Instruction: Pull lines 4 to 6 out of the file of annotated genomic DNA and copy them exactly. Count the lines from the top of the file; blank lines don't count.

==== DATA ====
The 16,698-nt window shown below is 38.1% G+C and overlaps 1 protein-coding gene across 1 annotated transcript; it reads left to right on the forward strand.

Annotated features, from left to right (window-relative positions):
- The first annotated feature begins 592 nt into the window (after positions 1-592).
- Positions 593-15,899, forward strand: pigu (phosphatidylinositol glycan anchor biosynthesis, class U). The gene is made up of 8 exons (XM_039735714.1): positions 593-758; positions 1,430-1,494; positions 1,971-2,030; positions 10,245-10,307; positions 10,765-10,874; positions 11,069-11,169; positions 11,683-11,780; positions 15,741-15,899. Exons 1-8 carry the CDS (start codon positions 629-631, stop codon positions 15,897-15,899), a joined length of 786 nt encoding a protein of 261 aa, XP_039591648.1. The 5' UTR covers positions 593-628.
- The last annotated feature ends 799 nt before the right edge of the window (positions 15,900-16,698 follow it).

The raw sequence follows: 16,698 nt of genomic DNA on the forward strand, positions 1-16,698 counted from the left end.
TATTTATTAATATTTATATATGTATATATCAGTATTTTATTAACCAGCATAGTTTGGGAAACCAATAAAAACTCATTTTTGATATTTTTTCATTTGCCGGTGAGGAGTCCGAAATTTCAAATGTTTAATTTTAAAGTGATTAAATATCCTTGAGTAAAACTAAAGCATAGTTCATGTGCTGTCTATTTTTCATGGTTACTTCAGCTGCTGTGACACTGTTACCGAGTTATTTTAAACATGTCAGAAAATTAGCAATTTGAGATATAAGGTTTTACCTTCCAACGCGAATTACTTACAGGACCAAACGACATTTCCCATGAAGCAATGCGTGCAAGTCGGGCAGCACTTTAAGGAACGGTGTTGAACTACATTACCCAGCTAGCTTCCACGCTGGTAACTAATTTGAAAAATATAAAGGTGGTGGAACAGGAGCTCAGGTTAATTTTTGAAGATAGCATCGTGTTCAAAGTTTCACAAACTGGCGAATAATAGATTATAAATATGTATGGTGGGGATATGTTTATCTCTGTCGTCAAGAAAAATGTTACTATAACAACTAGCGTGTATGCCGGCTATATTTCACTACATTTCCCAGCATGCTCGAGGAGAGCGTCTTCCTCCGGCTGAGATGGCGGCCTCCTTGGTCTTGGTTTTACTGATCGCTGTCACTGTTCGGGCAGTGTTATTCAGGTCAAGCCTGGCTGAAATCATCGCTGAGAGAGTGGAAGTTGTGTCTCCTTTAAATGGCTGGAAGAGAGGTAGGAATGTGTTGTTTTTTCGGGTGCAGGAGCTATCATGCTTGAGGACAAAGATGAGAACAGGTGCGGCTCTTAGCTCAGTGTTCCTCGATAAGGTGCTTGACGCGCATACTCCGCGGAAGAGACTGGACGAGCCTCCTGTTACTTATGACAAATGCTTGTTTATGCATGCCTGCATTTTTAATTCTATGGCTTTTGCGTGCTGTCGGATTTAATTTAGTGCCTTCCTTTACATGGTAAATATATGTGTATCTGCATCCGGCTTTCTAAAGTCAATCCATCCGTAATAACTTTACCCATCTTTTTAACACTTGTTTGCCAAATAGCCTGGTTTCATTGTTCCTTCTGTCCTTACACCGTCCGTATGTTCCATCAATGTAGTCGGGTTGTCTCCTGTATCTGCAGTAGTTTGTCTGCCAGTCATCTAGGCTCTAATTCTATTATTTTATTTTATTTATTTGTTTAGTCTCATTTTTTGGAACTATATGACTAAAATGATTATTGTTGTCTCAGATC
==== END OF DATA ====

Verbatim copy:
- Positions 593-15,899, forward strand: pigu (phosphatidylinositol glycan anchor biosynthesis, class U). The gene is made up of 8 exons (XM_039735714.1): positions 593-758; positions 1,430-1,494; positions 1,971-2,030; positions 10,245-10,307; positions 10,765-10,874; positions 11,069-11,169; positions 11,683-11,780; positions 15,741-15,899. Exons 1-8 carry the CDS (start codon positions 629-631, stop codon positions 15,897-15,899), a joined length of 786 nt encoding a protein of 261 aa, XP_039591648.1. The 5' UTR covers positions 593-628.
- The last annotated feature ends 799 nt before the right edge of the window (positions 15,900-16,698 follow it).

The raw sequence follows: 16,698 nt of genomic DNA on the forward strand, positions 1-16,698 counted from the left end.